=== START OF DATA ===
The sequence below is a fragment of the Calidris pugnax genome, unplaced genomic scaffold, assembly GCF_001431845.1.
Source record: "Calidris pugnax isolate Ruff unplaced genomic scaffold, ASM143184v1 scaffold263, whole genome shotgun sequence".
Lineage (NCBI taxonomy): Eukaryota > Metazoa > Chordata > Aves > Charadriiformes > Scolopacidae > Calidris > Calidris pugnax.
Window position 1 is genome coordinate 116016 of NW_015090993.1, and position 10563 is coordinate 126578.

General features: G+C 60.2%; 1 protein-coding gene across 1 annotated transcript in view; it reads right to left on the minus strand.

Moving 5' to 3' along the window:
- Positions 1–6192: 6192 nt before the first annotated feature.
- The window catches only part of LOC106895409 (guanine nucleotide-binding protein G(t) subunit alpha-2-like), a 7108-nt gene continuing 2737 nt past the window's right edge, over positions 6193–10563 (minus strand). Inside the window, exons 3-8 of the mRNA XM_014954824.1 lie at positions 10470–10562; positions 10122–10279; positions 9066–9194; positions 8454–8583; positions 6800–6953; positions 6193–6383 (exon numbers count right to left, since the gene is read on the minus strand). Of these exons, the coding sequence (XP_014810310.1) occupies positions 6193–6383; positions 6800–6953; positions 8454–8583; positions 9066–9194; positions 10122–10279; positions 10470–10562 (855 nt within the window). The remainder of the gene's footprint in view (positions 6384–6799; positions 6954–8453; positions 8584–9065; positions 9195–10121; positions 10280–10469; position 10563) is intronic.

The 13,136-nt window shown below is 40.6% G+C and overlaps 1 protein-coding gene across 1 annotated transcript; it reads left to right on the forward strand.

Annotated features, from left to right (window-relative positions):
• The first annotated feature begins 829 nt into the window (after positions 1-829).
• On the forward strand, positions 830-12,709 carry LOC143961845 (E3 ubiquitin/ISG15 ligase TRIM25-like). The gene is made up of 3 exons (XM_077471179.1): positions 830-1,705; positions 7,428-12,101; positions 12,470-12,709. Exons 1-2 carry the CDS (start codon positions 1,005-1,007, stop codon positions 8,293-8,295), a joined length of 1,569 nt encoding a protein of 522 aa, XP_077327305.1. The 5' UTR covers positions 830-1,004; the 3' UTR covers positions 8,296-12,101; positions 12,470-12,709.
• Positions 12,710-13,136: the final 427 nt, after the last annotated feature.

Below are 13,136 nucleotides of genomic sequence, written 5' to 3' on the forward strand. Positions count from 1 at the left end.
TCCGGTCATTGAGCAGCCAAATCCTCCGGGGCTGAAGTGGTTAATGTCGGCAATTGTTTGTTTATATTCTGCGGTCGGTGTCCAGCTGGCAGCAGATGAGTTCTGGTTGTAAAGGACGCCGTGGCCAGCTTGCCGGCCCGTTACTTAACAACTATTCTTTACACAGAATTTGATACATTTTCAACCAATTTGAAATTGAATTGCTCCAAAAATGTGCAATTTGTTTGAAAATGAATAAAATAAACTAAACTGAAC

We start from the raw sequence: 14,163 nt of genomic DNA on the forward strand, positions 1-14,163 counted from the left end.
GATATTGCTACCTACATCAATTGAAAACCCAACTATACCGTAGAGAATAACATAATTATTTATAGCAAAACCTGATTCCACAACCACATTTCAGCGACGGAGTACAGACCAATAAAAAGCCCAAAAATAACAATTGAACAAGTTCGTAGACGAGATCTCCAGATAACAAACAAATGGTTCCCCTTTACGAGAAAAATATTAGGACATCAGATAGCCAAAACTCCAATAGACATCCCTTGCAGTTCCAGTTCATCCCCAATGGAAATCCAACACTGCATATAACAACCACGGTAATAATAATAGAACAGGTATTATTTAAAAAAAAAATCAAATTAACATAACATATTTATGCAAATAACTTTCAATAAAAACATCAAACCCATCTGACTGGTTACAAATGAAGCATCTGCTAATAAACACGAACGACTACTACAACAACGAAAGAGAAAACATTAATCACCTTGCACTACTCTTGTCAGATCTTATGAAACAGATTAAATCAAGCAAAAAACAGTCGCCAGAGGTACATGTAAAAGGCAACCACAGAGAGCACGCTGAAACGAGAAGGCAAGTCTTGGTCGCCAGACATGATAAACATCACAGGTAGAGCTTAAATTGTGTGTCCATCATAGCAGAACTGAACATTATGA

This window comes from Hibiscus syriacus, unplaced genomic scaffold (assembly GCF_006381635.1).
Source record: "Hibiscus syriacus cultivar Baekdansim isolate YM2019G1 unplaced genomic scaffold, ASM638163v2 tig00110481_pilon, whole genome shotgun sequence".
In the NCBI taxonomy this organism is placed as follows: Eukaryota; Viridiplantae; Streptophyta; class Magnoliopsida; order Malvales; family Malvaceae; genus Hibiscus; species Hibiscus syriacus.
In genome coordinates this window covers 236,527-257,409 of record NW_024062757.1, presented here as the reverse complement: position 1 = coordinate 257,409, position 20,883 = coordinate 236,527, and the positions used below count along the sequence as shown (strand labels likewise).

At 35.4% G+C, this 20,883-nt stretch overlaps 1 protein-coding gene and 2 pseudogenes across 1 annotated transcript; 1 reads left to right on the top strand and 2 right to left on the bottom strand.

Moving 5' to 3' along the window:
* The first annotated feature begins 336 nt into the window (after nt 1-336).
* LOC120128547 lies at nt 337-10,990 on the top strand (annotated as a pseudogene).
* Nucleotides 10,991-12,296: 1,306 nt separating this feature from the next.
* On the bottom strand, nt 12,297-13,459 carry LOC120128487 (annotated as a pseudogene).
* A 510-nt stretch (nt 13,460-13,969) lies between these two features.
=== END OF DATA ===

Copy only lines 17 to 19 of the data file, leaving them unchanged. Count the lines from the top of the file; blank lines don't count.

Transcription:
GATATTGCTACCTACATCAATTGAAAACCCAACTATACCGTAGAGAATAACATAATTATTTATAGCAAAACCTGATTCCACAACCACATTTCAGCGACGGAGTACAGACCAATAAAAAGCCCAAAAATAACAATTGAACAAGTTCGTAGACGAGATCTCCAGATAACAAACAAATGGTTCCCCTTTACGAGAAAAATATTAGGACATCAGATAGCCAAAACTCCAATAGACATCCCTTGCAGTTCCAGTTCATCCCCAATGGAAATCCAACACTGCATATAACAACCACGGTAATAATAATAGAACAGGTATTATTTAAAAAAAAAATCAAATTAACATAACATATTTATGCAAATAACTTTCAATAAAAACATCAAACCCATCTGACTGGTTACAAATGAAGCATCTGCTAATAAACACGAACGACTACTACAACAACGAAAGAGAAAACATTAATCACCTTGCACTACTCTTGTCAGATCTTATGAAACAGATTAAATCAAGCAAAAAACAGTCGCCAGAGGTACATGTAAAAGGCAACCACAGAGAGCACGCTGAAACGAGAAGGCAAGTCTTGGTCGCCAGACATGATAAACATCACAGGTAGAGCTTAAATTGTGTGTCCATCATAGCAGAACTGAACATTATGA

This window comes from Hibiscus syriacus, unplaced genomic scaffold (assembly GCF_006381635.1).
Source record: "Hibiscus syriacus cultivar Baekdansim isolate YM2019G1 unplaced genomic scaffold, ASM638163v2 tig00110481_pilon, whole genome shotgun sequence".